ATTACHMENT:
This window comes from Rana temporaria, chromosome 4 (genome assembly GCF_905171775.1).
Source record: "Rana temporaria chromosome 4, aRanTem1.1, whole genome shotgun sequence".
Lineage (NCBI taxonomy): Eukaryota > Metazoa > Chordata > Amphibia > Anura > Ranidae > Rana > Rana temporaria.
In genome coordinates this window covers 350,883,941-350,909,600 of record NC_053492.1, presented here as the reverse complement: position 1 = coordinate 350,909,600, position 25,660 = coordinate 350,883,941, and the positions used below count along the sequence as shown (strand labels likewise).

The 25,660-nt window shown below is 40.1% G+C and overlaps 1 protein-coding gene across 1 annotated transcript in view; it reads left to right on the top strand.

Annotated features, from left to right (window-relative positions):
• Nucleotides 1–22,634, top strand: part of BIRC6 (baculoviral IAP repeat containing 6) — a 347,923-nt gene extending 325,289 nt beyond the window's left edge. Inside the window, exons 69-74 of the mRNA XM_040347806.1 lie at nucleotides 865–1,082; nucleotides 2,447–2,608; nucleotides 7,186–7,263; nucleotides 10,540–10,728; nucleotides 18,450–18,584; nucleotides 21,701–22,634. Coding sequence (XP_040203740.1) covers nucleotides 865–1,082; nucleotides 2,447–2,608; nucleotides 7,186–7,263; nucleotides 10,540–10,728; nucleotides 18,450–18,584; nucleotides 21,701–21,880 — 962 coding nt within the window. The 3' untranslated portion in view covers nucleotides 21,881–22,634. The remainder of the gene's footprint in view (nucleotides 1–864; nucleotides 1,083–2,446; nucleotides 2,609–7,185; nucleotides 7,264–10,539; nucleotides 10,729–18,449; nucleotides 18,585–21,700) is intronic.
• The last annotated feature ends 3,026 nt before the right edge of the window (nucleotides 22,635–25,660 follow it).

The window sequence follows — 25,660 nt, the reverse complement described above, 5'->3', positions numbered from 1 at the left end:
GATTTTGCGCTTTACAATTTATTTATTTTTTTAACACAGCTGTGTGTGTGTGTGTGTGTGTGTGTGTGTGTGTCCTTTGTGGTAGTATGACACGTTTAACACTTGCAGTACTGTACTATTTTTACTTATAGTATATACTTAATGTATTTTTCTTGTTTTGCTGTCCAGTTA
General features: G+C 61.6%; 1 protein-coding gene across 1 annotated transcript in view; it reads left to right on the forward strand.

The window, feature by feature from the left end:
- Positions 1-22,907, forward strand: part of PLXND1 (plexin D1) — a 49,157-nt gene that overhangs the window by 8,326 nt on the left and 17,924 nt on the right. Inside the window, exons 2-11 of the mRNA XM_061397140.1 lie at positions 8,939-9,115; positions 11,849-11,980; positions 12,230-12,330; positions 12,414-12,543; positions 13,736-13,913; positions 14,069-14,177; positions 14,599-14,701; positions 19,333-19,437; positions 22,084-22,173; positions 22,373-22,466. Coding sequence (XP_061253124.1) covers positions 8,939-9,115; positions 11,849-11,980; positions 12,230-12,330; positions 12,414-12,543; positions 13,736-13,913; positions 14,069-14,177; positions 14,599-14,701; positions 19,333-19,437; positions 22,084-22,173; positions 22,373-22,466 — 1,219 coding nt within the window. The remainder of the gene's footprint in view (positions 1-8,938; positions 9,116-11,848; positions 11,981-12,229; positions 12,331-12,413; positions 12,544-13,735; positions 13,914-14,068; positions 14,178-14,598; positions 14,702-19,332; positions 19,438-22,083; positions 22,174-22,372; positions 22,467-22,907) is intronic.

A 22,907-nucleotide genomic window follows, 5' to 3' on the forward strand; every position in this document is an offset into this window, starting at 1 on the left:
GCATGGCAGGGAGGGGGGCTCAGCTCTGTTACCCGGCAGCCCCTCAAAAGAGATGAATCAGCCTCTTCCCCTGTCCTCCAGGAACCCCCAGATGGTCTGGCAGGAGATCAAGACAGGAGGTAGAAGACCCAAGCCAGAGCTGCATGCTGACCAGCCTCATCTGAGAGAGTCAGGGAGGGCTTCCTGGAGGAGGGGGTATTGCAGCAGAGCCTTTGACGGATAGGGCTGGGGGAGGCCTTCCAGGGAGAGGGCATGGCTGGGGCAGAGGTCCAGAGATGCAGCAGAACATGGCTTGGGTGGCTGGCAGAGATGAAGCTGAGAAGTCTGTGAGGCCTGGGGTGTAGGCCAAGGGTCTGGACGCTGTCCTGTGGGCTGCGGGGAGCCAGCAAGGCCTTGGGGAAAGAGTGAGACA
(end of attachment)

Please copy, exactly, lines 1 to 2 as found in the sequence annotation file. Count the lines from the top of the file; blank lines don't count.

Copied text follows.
This window comes from Rana temporaria, chromosome 4 (genome assembly GCF_905171775.1).
Source record: "Rana temporaria chromosome 4, aRanTem1.1, whole genome shotgun sequence".